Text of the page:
the documentation?  You could say it's because much documentation is so 
difficult to get the answers from for a novice user that they avoid it 
for that reason.  You could say it's because much software is so 
difficult and loaded with complex features that it's not bad writing that 
makes manuals so, it's almost inevitable that they will be unless maybe 
you had unusually brilliantly GOOD writing.  These may have truth to 
them, but they're only the tip of the iceberg.  You could say it's because 
most people don't come from a culture where "reading big long 
instructions things or browsing through them to get to some particular 
part that answer my question" is part of the life experience they're 
used to, acculturated to from experience with other things besides 
computers, accustomed to, conditioned to, trained to expect.  There 
you're getting a little close to the key underlying truth.  Why is it, 
though, that most people don't have to read even the simplest 
instructions about how to turn on a TV and change channels, how to run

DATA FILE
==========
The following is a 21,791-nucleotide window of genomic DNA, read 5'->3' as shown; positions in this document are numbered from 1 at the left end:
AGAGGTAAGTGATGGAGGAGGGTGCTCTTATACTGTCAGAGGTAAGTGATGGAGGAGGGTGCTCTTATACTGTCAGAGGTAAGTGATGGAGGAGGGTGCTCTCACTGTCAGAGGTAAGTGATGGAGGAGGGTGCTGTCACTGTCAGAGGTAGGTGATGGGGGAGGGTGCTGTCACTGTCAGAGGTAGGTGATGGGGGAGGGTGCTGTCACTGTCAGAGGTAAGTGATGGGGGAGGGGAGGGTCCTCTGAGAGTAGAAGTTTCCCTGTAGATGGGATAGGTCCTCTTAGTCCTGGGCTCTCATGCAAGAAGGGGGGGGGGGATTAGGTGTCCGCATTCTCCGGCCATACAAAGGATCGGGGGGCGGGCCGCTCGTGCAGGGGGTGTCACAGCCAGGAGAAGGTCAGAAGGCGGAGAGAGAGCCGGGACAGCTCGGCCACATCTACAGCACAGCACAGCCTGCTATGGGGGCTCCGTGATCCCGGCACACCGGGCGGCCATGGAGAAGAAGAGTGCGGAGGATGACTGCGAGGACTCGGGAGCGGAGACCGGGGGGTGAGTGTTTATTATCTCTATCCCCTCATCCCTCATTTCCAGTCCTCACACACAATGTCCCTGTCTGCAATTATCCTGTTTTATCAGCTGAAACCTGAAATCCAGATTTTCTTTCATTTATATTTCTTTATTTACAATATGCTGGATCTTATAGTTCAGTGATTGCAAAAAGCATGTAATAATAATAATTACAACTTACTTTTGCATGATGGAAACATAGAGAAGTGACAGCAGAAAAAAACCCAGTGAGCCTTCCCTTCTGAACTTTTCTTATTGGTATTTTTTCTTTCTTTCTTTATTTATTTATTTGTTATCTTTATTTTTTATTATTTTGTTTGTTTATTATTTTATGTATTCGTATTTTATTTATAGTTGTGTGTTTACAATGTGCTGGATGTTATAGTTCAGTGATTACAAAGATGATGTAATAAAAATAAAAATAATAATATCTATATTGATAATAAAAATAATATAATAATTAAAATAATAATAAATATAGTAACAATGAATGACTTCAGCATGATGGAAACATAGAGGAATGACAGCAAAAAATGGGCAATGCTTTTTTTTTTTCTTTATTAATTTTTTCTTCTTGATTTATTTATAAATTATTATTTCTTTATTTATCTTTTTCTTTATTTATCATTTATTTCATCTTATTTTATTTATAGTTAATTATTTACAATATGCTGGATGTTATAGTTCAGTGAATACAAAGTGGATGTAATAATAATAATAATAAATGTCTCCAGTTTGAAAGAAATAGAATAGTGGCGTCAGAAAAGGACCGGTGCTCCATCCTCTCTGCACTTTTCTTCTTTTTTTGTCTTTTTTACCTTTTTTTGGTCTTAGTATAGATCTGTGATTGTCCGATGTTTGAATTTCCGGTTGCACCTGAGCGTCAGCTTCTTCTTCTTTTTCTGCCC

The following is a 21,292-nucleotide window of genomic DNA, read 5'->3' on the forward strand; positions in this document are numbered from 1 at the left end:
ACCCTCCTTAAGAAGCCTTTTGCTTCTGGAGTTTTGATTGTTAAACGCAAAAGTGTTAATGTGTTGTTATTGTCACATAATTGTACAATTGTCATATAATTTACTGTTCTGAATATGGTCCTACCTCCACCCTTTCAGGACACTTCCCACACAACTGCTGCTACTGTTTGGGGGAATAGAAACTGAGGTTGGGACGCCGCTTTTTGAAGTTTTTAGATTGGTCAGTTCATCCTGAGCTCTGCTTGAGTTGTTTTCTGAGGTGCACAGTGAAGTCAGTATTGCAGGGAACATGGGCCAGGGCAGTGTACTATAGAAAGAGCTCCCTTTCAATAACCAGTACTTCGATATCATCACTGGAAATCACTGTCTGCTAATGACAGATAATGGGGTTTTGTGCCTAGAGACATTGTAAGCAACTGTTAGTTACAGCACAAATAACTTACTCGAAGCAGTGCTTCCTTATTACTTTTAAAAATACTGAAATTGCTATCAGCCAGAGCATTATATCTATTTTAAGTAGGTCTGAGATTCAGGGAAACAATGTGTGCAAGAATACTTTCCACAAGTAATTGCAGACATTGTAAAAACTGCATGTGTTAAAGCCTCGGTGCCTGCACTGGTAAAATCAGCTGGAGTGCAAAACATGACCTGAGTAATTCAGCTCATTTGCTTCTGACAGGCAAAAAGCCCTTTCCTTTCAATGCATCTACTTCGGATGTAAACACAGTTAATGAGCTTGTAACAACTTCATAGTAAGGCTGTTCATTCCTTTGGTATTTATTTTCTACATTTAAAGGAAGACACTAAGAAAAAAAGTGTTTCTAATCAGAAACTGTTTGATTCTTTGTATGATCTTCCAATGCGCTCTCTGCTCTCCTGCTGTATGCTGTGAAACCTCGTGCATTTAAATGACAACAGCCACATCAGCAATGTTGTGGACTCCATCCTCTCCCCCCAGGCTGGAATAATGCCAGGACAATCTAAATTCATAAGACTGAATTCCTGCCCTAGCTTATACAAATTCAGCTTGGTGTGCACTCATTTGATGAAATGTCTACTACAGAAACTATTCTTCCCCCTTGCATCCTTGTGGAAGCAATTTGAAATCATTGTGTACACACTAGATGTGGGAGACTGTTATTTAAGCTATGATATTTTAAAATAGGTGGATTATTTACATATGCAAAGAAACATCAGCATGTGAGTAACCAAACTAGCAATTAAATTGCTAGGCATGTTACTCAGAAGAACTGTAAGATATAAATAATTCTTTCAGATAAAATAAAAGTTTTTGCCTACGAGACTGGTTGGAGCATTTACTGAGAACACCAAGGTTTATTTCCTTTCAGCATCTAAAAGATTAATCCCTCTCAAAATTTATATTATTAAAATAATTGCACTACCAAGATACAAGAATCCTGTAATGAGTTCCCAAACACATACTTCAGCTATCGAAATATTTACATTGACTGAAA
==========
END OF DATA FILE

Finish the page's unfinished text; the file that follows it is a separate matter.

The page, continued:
the microwave oven, the washing machine?  Why doesn't a farmer's son ever 
have to read an instruction manual on how and when to plow the fields, 
harvest the crop, feed the chickens and collect the eggs?

It's because people learn how to do all the basic things in life from 
other people.  That's what people are used to, what they want, and what 
they're conditioned to do to seek out knowledge when they perceive that 
they're missing something.  My partner and I have put out games with not 
many commands, and a little summary of the key ones permanently displayed 
in the lower left-hand corner of the main game screen.  It's ALWAYS 
there, and it says how to move, talk, whisper, and pick up items.  
Doesn't matter.  You'll still see newcomers ask how to do those things, 
and older players tell them how.  (Or whine about the newbies, but we try 
to do social engineering to minimize that!)  In the first few seconds, a 
typical person's eyes will register static text and think subconciously 
"more work to do", and see scrolling text that is people talking to each 
other and think "Aha, people!"  And immediately they will want to be 
talking to those people.  It's the most natural reaction in the world.